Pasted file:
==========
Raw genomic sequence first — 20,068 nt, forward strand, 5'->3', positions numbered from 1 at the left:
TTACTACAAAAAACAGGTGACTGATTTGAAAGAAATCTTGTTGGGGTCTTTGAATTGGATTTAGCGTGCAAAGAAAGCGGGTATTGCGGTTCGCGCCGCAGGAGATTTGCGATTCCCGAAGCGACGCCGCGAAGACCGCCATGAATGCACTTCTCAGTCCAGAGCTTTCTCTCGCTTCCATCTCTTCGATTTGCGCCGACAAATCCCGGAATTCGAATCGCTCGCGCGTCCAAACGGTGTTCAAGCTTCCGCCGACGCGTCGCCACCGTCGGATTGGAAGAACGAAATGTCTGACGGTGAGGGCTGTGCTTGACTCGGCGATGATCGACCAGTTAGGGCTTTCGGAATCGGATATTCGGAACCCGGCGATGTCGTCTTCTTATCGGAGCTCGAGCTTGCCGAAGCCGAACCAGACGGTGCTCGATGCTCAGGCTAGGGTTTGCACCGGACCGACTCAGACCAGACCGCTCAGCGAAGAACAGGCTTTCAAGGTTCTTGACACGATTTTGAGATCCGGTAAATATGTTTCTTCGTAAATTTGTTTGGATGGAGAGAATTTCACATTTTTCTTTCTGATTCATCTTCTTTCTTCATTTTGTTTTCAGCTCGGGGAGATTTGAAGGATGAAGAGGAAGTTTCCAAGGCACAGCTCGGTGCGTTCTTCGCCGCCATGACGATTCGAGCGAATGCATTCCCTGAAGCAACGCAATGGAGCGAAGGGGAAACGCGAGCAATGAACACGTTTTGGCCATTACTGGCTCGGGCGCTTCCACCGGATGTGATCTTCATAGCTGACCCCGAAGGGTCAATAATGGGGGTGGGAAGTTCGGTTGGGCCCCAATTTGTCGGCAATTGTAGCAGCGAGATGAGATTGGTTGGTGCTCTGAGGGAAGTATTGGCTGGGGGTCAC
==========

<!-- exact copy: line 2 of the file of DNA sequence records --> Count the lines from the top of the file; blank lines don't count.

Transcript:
TTACTACAAAAAACAGGTGACTGATTTGAAAGAAATCTTGTTGGGGTCTTTGAATTGGATTTAGCGTGCAAAGAAAGCGGGTATTGCGGTTCGCGCCGCAGGAGATTTGCGATTCCCGAAGCGACGCCGCGAAGACCGCCATGAATGCACTTCTCAGTCCAGAGCTTTCTCTCGCTTCCATCTCTTCGATTTGCGCCGACAAATCCCGGAATTCGAATCGCTCGCGCGTCCAAACGGTGTTCAAGCTTCCGCCGACGCGTCGCCACCGTCGGATTGGAAGAACGAAATGTCTGACGGTGAGGGCTGTGCTTGACTCGGCGATGATCGACCAGTTAGGGCTTTCGGAATCGGATATTCGGAACCCGGCGATGTCGTCTTCTTATCGGAGCTCGAGCTTGCCGAAGCCGAACCAGACGGTGCTCGATGCTCAGGCTAGGGTTTGCACCGGACCGACTCAGACCAGACCGCTCAGCGAAGAACAGGCTTTCAAGGTTCTTGACACGATTTTGAGATCCGGTAAATATGTTTCTTCGTAAATTTGTTTGGATGGAGAGAATTTCACATTTTTCTTTCTGATTCATCTTCTTTCTTCATTTTGTTTTCAGCTCGGGGAGATTTGAAGGATGAAGAGGAAGTTTCCAAGGCACAGCTCGGTGCGTTCTTCGCCGCCATGACGATTCGAGCGAATGCATTCCCTGAAGCAACGCAATGGAGCGAAGGGGAAACGCGAGCAATGAACACGTTTTGGCCATTACTGGCTCGGGCGCTTCCACCGGATGTGATCTTCATAGCTGACCCCGAAGGGTCAATAATGGGGGTGGGAAGTTCGGTTGGGCCCCAATTTGTCGGCAATTGTAGCAGCGAGATGAGATTGGTTGGTGCTCTGAGGGAAGTATTGGCTGGGGGTCAC